I have spent quite a lot of time in South America of late. South America – ironically – lies on the northern fringes of the garden but, being sheltered from all directions, it is a suntrap and even on a cold, blustery day (these have been known to happen in June), it is a pleasure to potter about there.
South America started life as “The Rook Palace”, a large circle of land, fenced with windbreak netting, featuring a dead tree and a variety of avian toys in its centre, all draped in yards of sinfully expensive fruit cage netting, to keep its residents, two rook fledglings, safe from predators.
Two years ago it became home to the “Schweinchen”, Rasher and Bacon, two adorable, ginger sows who, luckily, did not live up to their names. Instead, because of their enormous size and impressive fatty layers (approximate body mass index 59.7) now lead happy lives, giving birth to litters of piglets in the south of Shetland.
Then, four years ago James and I spent a weekend in Bergen, or to be more precise, at the charming “lace house” right in the middle of Milde Arboretum.
Per Harald Salvesen, the arboretum’s curator, asked what plants I was particularly interested in, and when I said South American, he took me to their S.A. collection and as soon as I – feeling exceedingly greedy – muttered words such as Chusquea culeou, Nothofagus betuloides, or Embothrium coccineum, the plants in question were dug up and root-balled – ready for their journey to Shetland.
This collection of trees and shrubs spent almost four years in limbo – heeled in or cramped into large pots – until this May. Freed from their tight corsets, they’ve put on an enormous amount of growth already.
They needed wide spacing, which meant a lot of bare ground in between, and what better, and more appropriate, than to fill the gaps with potatoes? Solanum tuberosum ‘Duke of York’ is ready to be earthed up, while the incomparable, late and highly blight-susceptible S. tuberosum ‘Pink Fir Apple’ is just beginning to fill out.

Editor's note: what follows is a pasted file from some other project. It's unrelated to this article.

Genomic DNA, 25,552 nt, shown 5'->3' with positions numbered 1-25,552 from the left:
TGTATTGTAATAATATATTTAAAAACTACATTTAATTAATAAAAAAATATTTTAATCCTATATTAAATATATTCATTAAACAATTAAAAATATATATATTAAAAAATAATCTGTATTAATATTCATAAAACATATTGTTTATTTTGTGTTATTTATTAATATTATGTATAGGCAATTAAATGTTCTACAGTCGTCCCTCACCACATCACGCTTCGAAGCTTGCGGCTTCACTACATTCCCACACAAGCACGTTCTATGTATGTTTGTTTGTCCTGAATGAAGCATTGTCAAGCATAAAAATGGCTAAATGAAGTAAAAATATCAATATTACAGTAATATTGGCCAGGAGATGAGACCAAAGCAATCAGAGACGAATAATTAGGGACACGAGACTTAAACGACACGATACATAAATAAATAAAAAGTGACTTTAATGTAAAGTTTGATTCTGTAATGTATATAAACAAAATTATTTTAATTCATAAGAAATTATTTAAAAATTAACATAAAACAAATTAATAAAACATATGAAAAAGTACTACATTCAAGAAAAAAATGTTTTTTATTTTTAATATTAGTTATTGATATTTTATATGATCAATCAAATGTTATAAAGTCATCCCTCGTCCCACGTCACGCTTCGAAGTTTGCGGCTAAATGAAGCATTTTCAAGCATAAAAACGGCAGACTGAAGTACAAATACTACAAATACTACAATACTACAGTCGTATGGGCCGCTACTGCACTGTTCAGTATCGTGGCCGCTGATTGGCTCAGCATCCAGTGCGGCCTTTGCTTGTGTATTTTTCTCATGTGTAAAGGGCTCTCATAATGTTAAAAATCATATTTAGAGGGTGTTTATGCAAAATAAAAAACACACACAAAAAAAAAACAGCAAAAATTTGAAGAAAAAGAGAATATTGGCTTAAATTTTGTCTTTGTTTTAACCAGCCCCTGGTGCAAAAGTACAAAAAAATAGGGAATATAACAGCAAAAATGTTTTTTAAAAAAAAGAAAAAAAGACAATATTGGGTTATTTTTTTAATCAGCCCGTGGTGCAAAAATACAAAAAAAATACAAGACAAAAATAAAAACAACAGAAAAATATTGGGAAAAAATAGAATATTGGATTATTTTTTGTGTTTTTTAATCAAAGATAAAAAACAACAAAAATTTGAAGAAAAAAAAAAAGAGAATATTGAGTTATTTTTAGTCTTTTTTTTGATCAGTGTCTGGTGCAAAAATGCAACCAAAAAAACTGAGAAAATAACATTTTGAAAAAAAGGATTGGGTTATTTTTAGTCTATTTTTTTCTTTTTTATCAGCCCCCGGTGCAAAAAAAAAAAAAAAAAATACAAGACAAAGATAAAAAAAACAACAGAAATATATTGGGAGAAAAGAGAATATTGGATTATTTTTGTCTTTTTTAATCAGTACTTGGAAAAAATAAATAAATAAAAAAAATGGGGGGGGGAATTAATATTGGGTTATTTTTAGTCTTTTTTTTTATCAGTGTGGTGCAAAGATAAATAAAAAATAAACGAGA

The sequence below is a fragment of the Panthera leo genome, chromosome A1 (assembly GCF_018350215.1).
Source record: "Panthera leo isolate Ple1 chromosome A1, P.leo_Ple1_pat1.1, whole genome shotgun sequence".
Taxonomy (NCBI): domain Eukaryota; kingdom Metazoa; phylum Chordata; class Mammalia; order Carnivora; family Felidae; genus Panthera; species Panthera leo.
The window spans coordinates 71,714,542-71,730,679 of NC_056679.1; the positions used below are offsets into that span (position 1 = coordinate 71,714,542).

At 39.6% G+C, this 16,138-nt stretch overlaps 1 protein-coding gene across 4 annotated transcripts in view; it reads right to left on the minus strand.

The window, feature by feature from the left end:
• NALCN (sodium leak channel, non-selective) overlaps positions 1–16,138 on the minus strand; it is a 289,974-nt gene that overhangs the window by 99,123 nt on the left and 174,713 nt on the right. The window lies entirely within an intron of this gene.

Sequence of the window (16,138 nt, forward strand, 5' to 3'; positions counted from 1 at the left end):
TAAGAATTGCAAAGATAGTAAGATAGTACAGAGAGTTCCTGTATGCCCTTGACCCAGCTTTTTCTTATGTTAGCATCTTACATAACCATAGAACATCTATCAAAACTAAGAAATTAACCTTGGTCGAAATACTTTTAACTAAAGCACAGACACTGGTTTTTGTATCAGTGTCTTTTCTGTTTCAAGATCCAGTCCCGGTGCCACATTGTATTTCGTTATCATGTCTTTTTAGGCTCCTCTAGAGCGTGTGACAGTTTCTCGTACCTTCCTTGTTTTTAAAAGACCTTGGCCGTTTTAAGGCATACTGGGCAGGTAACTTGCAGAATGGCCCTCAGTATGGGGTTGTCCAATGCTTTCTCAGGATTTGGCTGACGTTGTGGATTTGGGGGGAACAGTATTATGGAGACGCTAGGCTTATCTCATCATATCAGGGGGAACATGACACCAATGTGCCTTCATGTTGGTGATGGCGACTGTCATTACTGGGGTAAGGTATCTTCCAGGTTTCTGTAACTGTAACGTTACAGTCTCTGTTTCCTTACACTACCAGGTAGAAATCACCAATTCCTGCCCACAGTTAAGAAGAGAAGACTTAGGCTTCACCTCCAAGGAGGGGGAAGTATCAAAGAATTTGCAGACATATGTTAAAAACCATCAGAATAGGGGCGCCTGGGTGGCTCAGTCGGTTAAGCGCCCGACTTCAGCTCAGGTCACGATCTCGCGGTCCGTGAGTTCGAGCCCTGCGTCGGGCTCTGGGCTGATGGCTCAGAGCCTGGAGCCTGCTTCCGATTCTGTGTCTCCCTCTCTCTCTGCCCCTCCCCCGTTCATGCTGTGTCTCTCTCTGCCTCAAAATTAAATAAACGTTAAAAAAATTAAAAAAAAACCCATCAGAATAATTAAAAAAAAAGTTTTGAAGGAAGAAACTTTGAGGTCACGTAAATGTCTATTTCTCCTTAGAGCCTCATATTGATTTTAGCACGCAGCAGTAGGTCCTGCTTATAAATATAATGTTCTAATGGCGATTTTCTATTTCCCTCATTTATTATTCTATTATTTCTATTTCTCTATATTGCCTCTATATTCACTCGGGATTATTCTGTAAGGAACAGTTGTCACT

A stone’s throw south of South America two of my favourite shrubs are in flower. Rosa xanthina from Korea has foliage similar to that of the Scots briar and is laden with large, single, pale yellow blooms. Their perfume carries on the air.
Its near neighbour, Syringa x josiflexa ‘Bellicent’ is classed as a “medium” shrub in Hillier’s Manual, but is about to reach tree size. Its arching branches hold large sprays of clear pink flowers with a strong lilac scent.
Once upon a time I used to have a wonderful lupin border, all Russel hybrids, but they eventually dwindled away, and their replacements were short-lived. Now I only grow the Alaskan lupin, Lupinus nootkatensis, with downy grey-green foliage, and slim blue and mauve inflorescences followed by mouse-fur seedpods.
With all this floral colour, the garden’s superb foliage plants are often overlooked. Hostas have featured prominently for years and Hosta fortunei ‘Albopicta’ remains a firm favourite.
June is such a forgiving month. My little Sunk Garden has been earmarked for a taking-apart and re-planting for goodness knows how long, but just now it has its moment of glory and the planned make-over doesn’t seem urgent at all.
The weather still leaves much to be desired, but there are moments, such as when the setting sun illuminates the shady kitchen garden, when days of rain and wind don’t seem to matter.
In the peat bed, as the primulas and dodecatheons are going over, the evergreen azaleas are coming into their own. Most belong to the Glendoick small mammal series with pink ‘Wombat’ stealing the show just now.
The candelabra primulas at the eastern margin of the pond are like a magnet to Lea Gardens visitors and completely eclipse my rare treasures opposite. It’s been ages since notholirions have been in flower here. Tall, glaucous stems are set at regular intervals with ravishingly beautiful wide purple bells.
I’m not certain which species I have, probably N. campanulatum, but I know that the plant is monocarpic. It dies after flowering and germinating, and bringing seedlings to a state of flowering takes about five years – well worth the wait.
There’s nothing photogenic about South America as yet, but it has one essential feature: a bench to rest on and to enjoy the view, which could be almost majestic, if weren’t for all the trees that spoil it (help! I’m going native).
South America still looks a shambles with heaps of black-mulch polythene here and there, an assortment of plunging tubs, piles of stones destined to become path edgings, but for once I’ve remembered to take a “before”, or rather an almost before photograph.